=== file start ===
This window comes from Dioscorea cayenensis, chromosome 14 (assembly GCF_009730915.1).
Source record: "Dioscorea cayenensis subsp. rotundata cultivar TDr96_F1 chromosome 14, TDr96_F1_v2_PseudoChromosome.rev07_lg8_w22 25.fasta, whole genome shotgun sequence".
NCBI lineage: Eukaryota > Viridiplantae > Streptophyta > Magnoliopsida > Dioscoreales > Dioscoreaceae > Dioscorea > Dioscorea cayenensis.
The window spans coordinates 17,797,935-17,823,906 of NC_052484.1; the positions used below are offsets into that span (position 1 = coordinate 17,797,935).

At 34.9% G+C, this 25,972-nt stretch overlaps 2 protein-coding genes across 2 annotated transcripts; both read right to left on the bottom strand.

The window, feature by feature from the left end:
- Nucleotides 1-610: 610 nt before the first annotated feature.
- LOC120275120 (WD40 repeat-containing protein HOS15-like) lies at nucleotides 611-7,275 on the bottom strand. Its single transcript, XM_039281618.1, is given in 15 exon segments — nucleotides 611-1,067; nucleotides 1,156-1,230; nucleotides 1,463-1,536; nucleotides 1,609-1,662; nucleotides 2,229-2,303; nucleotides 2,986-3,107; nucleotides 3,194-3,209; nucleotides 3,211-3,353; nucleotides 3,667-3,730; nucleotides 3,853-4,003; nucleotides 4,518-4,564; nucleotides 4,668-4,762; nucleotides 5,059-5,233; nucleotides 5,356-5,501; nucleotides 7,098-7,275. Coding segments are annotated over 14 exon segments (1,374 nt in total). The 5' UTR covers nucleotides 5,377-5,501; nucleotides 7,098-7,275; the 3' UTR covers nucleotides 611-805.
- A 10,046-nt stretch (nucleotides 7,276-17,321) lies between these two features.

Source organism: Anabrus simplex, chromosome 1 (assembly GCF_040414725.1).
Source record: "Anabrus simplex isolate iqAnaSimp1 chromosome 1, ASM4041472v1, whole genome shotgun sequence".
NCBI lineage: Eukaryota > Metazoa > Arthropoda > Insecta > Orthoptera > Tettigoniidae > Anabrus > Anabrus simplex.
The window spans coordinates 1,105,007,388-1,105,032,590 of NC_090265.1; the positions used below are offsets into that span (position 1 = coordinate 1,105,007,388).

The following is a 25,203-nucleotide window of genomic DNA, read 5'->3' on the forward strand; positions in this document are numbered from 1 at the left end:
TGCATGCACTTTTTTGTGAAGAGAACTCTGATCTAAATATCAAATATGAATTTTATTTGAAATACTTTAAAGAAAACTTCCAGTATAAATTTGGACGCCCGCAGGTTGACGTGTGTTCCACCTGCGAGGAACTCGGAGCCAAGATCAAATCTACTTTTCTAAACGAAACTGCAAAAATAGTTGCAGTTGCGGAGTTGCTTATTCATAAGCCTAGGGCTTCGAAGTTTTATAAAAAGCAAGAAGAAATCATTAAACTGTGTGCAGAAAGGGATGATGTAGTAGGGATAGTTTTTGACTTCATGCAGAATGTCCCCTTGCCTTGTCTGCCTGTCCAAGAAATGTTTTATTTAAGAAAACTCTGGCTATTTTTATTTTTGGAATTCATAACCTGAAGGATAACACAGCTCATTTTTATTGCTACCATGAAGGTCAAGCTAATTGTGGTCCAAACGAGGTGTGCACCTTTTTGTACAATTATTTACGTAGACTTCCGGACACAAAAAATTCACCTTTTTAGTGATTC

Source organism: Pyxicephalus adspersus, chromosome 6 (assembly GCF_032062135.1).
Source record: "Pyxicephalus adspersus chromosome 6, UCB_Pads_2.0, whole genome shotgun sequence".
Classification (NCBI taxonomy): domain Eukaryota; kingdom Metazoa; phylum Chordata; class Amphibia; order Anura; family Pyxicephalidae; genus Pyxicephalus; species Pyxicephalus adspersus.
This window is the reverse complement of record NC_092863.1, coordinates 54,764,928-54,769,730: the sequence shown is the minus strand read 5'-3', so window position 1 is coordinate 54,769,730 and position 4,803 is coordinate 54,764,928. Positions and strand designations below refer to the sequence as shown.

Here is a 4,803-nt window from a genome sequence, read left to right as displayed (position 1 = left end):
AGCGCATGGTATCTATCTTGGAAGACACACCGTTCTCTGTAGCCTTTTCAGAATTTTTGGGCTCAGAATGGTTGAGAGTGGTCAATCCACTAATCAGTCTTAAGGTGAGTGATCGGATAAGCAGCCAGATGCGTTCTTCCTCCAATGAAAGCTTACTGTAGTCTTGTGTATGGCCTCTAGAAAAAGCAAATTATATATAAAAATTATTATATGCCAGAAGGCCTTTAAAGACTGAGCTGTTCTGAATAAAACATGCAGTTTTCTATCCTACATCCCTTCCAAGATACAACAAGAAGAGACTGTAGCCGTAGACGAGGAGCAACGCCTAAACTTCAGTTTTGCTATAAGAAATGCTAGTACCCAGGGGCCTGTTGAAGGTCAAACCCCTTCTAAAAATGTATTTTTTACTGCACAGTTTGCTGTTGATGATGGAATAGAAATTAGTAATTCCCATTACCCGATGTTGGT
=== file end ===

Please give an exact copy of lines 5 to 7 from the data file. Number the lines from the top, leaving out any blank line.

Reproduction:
At 34.9% G+C, this 25,972-nt stretch overlaps 2 protein-coding genes across 2 annotated transcripts; both read right to left on the bottom strand.

The window, feature by feature from the left end:
- Nucleotides 1-610: 610 nt before the first annotated feature.